Cabernet Sauvignon, Merlot
Flavoursome blended kosher red from Israel’s Galilee wine region.
Israel, Galilee, Gamla, Golan Heights Winery, Cabernet Sauvignon-Merlot, Wine of Israel, 2013

It’s from the Golan Heights Winery, with 630 ha., based in the village of Qatsrin, ca. 150 north from Jerusalem. The Galilee wine region is in the most North-Eastern part of Israel, split up in the sub-regions of Lower-, Upper-Galilee (bordering on Lebanon) and the Golan Heights (bordering on Syria). This wine is a 50-50 blend of Cabernet Sauvignon and Merlot, aged for 12 month in small French and American oak barrels and made by head wine-maker Victor J. Schoenfeld.

The winery was established in 1983 by four kibboutzim and four moshavin (both are types of cooperative communities). It is now being seen as a highly respected and one of the main producers of wine in Israel. They produce four ranges, Gamla, Yarden, Hermon and Golan. The wine growing conditions in this region are being considered as very good and its wines increase in popularity, and not just in Israel.
£ 18.00
Best Served:
16-18 °C
14.5 %
Review Date:
25 . 07 . 2019
Israel, Galilee
Wine specifics
Ready to drink and can still keep for a while. It is recommended to age for at least 5 years from vintage. Balanced, fruity, hints of chocolate, flowers, orange peel, ‘oak’. Serving with roasts, grills, red meats, pasta, cheeses. The back label states ‘Kosher Lamehadrin’, being the most stringiest level of kosher supervision with no leniency. It is also ‘Kosher for Passover’, the annual spring celebration, where certain foods may not be permitted to consume. The wine is signed off by Rabbi Avraham D. Oyerbach in Tiberias, a fairly nearby town on the eastern side of the Sea of Galilee. Obtained in the Netherlands, may be available in the UK, though limited. Cork.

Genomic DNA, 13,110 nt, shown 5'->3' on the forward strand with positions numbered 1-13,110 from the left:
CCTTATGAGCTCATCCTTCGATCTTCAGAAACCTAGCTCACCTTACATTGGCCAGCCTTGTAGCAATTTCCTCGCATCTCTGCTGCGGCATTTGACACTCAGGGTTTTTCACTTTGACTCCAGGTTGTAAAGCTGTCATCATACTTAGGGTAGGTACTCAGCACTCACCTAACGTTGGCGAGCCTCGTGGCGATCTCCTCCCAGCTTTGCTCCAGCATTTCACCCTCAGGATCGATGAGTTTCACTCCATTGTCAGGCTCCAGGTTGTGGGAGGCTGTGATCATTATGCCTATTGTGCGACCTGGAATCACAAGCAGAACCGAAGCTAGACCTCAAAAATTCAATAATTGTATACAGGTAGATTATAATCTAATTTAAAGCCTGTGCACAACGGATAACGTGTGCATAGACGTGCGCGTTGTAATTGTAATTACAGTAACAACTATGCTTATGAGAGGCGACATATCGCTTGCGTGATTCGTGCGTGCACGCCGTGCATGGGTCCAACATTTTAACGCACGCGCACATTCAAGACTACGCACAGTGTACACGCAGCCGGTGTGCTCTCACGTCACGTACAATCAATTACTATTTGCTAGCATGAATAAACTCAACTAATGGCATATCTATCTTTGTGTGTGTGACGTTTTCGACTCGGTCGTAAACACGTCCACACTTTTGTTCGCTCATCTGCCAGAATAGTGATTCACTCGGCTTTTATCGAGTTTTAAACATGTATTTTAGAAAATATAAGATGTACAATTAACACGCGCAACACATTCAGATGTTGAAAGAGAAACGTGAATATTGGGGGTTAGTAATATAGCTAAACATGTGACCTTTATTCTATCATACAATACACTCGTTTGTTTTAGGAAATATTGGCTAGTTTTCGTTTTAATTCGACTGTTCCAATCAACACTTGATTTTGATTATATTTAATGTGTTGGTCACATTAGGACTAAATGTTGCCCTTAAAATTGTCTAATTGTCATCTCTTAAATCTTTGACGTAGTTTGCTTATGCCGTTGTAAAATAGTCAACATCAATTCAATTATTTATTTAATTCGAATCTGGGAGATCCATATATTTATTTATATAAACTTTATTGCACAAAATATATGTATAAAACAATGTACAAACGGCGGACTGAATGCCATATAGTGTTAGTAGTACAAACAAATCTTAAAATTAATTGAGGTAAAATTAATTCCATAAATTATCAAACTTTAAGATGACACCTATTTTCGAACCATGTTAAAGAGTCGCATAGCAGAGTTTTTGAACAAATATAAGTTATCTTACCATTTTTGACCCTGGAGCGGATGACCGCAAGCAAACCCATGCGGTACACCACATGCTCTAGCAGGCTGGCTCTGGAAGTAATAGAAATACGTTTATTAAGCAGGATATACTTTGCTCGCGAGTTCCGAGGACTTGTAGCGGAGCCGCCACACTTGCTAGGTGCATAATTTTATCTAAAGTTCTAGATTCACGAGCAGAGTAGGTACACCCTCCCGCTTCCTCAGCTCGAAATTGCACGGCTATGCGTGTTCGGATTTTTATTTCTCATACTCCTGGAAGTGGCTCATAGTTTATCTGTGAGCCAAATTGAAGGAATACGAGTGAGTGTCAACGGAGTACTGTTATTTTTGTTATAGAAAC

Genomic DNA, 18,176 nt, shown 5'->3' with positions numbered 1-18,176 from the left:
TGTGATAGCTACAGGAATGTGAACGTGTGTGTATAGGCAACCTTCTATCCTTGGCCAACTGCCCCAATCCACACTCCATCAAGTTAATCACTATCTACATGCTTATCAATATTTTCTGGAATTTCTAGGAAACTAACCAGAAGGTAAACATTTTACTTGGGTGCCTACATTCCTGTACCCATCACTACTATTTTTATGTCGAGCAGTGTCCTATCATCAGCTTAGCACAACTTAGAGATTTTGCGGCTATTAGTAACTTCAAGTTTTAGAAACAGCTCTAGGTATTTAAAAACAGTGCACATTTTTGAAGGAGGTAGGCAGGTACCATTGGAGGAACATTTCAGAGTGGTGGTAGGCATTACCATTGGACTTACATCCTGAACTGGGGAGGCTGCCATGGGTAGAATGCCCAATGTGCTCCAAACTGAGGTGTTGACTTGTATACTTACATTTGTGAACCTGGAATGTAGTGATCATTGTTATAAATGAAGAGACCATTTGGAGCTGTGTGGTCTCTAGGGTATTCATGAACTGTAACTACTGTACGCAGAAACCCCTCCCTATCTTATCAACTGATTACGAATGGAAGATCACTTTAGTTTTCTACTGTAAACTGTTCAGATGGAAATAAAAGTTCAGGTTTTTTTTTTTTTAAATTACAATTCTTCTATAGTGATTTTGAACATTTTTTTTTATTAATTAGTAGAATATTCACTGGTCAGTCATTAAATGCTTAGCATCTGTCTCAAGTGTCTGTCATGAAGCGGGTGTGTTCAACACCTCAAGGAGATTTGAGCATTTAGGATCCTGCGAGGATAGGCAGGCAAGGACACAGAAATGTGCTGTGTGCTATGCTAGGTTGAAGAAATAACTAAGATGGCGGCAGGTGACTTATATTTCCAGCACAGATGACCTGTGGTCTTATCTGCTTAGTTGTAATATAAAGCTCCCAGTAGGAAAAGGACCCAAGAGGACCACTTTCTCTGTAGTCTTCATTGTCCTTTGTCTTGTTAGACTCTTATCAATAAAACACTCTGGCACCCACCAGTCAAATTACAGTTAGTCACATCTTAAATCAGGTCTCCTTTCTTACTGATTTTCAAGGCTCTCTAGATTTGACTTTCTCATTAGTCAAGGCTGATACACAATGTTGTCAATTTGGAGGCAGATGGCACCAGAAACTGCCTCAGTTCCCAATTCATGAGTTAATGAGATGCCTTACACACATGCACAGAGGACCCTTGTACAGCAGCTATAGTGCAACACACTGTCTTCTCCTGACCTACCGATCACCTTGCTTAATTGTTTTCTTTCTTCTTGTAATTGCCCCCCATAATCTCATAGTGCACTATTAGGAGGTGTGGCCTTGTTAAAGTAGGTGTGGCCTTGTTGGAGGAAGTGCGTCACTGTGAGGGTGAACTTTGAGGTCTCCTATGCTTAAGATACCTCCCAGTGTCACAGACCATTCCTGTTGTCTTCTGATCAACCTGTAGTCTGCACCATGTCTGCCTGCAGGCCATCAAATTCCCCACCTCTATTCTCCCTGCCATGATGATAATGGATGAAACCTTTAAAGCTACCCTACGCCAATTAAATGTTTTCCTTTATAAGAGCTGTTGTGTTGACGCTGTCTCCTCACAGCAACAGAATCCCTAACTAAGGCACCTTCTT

In Israel the main grapes (for more commercial reasons) are cabernet sauvignon, merlot, chardonnay, sauvignon blanc, with shiraz and cabernet franc on the increase. The winery grows in total 20 varieties over 28 vineyards (in Upper-Galilee and Golan Heights), which each one split-up again in ‘blocks’. The harvests are initially kept in separate stainless steel tanks and then blended to achieve the wineries’ four ranges. They produce in good and ‘characterful’ years single-vineyard wines. The Golan heights became part of Israeli soil after the 1967 six-day war, with Israeli civil administration implemented since 1981 for 2/3 of the area and starting the creation of Israeli settlements. The other 1/3 is overseen by (some) authorities with Syrian connections. The two areas are split by the UNDOF line and it is still a (international) controversial set-up.
Review Date:
25 . 07 . 2019